“Sometimes you’re the windscreen. Sometimes you are the bug.”
I contemplated the truth in that old Dire Straits refrain as we drove back to Christchurch Sunday night after a weekend trip in the back country.
I knew which one I felt like.
In the back of my mind I knew I was being melodramatic, but why, oh WHY, did trips with the family always seem like such hard yakka? And how could I change that for next time?
There’s a three day weekend in October to celebrate Labour Day. [That’s right, this story is a month old already.] Since it had been a while since we took the family on a hike, we decided it’d be good to go on a family adventure together. We weren’t very proactive with plans, for various reasons, and the very week of the holiday found us still looking through maps and bouncing ideas around.
Part of the problem with weekend plans is that we all have very different ideas of what constitutes a good weekend. The kids want to watch cartoons in the morning, see their friends all day, possibly at a playground or a skate park, and eat lots of candy. Mom and Dad want to adventure in the back country, climb some hills, work up a sweat. Mom wants a break from cooking, Dad wants to eat meat; Mom wants to make impromptu plans, Dad wants careful planning and execution.
West coast weather wasn’t looking too promising, and we wanted to limit our driving time, so we chose a trip out the back of Hanmer, at one end of the St James cycleway.
“What do you want to do this afternoon?” I queried Jeremiah.
So we left their bikes by the side of the road, caught up with Dad, and told him we needed a change of plans.
Jeremiah’s not much of a hot spring fan, so he cooked sausages, which we ate while reclining in the water. Not a bad way to end a day.
“Sometimes you’re the Louisville Slugger, baby; sometimes you are the ball.”
Yep, that evening we were the slugger.
During the night the Norwest picked up, rattling the tents and putting boundaries on the plans for the next day. Until you’ve experienced a New Zealand wind you might not appreciate how much of a show stopper it can be. We hunkered in the shelter between the two tents for breakfast and thought about strategy. No exposed hill walks for us.
Back at camp for lunch, we took stock. The wind was, if anything, increasing, and the clouds were starting to look suspicious. We decided to break camp, hit the hot pools one more time, and head home that evening.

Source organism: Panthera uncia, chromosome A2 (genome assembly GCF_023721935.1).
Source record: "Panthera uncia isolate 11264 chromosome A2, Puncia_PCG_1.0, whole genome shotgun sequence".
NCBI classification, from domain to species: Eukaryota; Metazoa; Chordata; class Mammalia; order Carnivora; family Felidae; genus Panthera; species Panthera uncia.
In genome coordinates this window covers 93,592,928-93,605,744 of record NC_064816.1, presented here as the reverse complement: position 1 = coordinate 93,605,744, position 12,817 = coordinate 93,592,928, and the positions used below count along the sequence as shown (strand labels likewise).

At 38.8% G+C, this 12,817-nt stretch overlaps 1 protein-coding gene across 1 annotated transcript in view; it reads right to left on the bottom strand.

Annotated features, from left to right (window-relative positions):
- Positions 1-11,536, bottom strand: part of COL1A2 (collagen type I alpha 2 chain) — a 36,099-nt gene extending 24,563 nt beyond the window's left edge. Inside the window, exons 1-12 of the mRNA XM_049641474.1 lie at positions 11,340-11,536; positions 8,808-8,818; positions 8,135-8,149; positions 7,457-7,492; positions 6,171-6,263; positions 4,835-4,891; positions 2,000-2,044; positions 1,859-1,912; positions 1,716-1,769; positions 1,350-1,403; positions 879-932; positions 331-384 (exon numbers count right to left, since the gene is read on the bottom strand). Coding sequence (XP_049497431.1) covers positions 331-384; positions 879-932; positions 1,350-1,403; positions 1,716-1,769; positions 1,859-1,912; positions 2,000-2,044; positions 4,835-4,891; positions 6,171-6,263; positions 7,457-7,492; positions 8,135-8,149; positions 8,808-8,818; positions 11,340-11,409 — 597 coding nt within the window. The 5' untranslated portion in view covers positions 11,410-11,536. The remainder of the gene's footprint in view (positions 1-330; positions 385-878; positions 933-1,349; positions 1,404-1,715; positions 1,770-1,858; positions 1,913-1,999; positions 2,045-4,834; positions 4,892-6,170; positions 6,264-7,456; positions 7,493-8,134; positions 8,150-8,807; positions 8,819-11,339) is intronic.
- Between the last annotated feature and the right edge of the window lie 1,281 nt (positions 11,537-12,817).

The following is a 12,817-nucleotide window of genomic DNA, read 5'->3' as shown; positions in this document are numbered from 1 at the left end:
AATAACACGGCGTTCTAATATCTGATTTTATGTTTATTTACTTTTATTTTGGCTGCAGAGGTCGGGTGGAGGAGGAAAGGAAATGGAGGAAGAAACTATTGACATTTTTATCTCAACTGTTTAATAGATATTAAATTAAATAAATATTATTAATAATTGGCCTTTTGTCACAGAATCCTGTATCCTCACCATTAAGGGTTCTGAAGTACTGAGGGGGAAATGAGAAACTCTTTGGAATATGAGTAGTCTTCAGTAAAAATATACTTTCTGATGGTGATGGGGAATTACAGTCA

On our drive out we were passing the best 7 km stretch of the whole St James cycleway. Cognisant that we were ending the “biking weekend” without doing much biking, I suggested that we drive to the hilltop, park, and bike down the easy grade decent to the homestead. My memory of that stretch was a sweet hardly-push-a-pedal glide with a smooth surface and effortless speed, just the kind of ride kids would like. I’d have to bike back up to get the car, but that seemed a small task.
Near the trail start the track turned sideways down a hill, so the wind was at our elbow, and at the same time there was a slight up-hill grade. Naomi slowed to a stop and the whinge started. Milo and I plowed along, laughing at the gusts, but Naomi wasn’t restarting. I left my bike and jogged back. “I don’t think it’s a good idea to bike with the kids in this weather,” Jeremiah posited.
“The wind’s at our back, it’s all downhill, and we have rain gear—how freaking easy can it get?! Let’s go!” I commanded. So we went. Whenever we got to the slightest incline, I heard Milo behind me moaning about the hill. Naomi basically checked out and coasted the whole way, underneath her waterproof hood I couldn’t tell if she was enjoying it or not, but I thought it wise not to stop her and find out. We reached the bottom, I parked my bike with the food basket, and turned around to run back into the wind. After 10 minutes I glanced over my shoulder to see if I was making any headway, and there was a full arched rainbow stretching over the valley, through the flinging raindrops.
“Sometimes it all comes together, baby; Sometimes you’re gonna lose it all!”